Build your own pool
For the fun of it, let's say you're pretty rich but not a planner. The creeping heat of summer has sneaked up on you, and you'd like to find a little relief in the form of a cool dip in a pool. But you don't want to swim in the plaguey waters of a communal pool, and you don't already have a pool because, as discussed, you're not a planner. You're already screwed. Even for a wealthy person, like yourself, it's going to take a construction crew two or three months to build you a personal swimming hole. That's a lot of miserable summer to endure.
But let's say you're a regular dude, not too pretentious, not too concerned about what the neighbors think. Good news: You can be floating by Friday. The solution is a backyard hay-bale pool. Affordable and well within a layman's skillset, the hay bale pool can be assembled and filled in an afternoon. Make it as big as you want — maybe four hay bales long and three wide. Double stack them if you want it a couple feet deeper. Here's how you do it: Arrange the bales (about $7.50 each from Lowe's and roughly half that if you know farmers) in a rectangle and drape with heavy-duty plastic sheeting ($15-$20), making sure to leave enough slack to press it against the interior walls and tuck under the bales on the exterior. Cinch it all together with a rope ($10, with plenty of leftover rope) around the perimeter and fill it with water. Enjoy with an ice-cold PBR and jorts.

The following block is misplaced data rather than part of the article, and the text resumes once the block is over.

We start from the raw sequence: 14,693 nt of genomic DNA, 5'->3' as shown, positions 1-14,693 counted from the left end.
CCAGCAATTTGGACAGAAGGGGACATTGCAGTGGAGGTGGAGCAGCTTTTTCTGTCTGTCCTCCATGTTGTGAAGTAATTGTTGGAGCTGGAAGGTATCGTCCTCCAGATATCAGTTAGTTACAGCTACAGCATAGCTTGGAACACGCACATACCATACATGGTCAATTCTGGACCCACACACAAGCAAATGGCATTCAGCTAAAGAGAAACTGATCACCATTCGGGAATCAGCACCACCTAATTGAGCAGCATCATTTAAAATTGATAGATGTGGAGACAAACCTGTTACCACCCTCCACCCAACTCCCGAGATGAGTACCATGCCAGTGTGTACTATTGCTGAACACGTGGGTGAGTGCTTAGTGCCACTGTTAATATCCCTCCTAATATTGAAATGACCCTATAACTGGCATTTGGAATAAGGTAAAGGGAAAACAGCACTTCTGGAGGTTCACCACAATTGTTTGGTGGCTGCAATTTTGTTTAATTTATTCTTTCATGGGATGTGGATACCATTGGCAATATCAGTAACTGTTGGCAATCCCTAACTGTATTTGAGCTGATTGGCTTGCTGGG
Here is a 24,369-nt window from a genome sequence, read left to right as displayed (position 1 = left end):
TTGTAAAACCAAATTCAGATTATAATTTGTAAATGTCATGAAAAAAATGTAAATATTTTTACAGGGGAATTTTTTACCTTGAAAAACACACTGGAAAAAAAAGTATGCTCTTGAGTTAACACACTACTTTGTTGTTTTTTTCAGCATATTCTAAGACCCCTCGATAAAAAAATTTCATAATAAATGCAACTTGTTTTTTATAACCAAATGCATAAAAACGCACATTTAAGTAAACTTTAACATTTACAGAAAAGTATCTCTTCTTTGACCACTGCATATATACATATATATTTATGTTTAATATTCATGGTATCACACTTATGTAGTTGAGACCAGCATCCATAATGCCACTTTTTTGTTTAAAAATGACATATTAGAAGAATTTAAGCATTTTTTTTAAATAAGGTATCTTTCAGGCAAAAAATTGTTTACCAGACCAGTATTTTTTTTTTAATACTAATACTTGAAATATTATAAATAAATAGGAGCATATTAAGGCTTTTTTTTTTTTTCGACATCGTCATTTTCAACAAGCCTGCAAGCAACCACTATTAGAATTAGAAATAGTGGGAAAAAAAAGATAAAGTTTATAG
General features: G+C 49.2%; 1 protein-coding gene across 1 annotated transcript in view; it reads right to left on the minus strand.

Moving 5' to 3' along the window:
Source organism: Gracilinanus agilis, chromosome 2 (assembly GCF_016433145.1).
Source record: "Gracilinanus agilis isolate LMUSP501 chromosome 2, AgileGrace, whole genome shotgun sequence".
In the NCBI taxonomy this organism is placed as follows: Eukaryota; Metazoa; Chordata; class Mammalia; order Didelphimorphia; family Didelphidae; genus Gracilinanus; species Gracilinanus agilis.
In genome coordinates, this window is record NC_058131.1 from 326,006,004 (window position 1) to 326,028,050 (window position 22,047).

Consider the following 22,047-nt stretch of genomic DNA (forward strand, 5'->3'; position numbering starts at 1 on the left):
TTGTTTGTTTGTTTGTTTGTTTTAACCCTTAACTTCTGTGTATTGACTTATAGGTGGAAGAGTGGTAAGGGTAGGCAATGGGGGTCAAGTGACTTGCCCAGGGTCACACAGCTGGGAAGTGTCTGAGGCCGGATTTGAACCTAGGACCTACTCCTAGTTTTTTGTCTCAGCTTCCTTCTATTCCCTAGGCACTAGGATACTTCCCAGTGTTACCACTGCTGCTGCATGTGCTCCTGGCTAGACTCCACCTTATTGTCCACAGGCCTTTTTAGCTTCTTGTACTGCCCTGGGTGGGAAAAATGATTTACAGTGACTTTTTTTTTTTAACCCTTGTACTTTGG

Embrace the sprinkler life
Buy or borrow one. Hook it to a hose somewhere. Run through it like a little kid.
Hike your city